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The ROI on Gender Diversity

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Founder and CEO of Women in Payments, Kristy Duncan unfolds how companies are integrating gender diversity in business practice.


Companies across Canada are starting to recognize the important perspectives and insights that gender-balanced teams bring to their businesses. The “business case,” for making gender diversity a key corporate priority is clear. 

Creating an inclusive and diverse culture increases and improves employee retention and facilitates recruitment, which is one of the biggest challenges for companies today. In addition, diversity of gender, background, and ideas builds and improves the organization’s ability to adapt and evolve, fueled by differing points of view. Diversity in an organization also improves risk management capabilities and has proven to increase innovation. That’s an impressive list of reasons to embrace this. 

The “why” is not the most challenging part; it’s the “how” that requires commitment and focus for us to get there. How do we move our organizations toward more gender diversity and, ultimately, gender parity. As in life, there’s no silver bullet, and these efforts require a multi-pronged, multi-year, multi-team approach — driven from the top.

Here are some of the best practices that many companies are integrating into their way of doing business. 

Leadership walks the talk

  • Have one member of the executive team responsible and accountable for gender diversity and inclusion
  • Set internal targets for gender diversity within senior management
  • Publish progress publicly on an annual basis against these targets and
  • Ensure the pay of the senior executive team is linked to delivery against these targets on gender diversity

Get it in writing 

Companies are updating or creating corporate policies to include new practices and clauses that will begin to level the playing field. For example, they may consist of policies around flexible work and work from home, parental leave policies, compensation policies that ensure equal pay for equal work, and requirements for gender and diversity equity, all of which can be incorporated into the hiring and promotion processes.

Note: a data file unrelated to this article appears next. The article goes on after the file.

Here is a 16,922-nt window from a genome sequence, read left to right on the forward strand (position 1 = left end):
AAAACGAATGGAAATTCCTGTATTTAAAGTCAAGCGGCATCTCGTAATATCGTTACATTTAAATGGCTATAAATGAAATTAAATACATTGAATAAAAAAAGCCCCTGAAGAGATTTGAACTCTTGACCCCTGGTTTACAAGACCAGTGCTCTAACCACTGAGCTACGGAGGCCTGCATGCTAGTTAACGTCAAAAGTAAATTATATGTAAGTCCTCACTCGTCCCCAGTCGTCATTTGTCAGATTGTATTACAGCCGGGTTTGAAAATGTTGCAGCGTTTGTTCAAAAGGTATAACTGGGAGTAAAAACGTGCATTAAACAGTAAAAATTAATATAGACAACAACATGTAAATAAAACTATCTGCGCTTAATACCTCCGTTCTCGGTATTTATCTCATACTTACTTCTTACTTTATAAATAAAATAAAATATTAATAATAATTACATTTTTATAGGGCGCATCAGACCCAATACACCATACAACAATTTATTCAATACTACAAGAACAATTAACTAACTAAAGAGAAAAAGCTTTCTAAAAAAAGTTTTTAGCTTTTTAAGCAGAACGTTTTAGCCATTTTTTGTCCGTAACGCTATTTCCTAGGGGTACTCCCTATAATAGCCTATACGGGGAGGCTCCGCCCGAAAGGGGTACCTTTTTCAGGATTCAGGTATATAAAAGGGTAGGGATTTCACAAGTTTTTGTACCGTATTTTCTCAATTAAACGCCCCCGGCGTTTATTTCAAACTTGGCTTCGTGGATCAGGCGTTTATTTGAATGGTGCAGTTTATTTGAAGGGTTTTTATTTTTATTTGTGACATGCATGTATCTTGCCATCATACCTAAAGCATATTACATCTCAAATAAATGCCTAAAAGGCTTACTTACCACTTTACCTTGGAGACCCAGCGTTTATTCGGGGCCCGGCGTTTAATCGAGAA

Cultivating the culture

For these initiatives and policies to become an accepted part of the corporate culture, the senior leadership team must lead the way by supporting ongoing investment into these initiatives and demonstrating their importance to the business’s success. 

Concrete ways this can be achieved is through developing programs to support female talent, creating mentorship opportunities, offering leadership training tailored to the needs of women, and creating a culture for men to work as allies with their female peers and colleagues. 

Be the CEO of your own career 

These best practices are some ways in which companies are addressing this need. But there are ways every woman can effect change — by being the CEO of her own career. First, be curious: ask, read, learn, and challenge so you can enjoy life-long learning and help others to do the same. Build and maintain your network; it’s your single biggest career asset. Finally, manage your reputation, which is key to opening doors.

And dream big: “If not you, then who?” or “If not now, then when?” 

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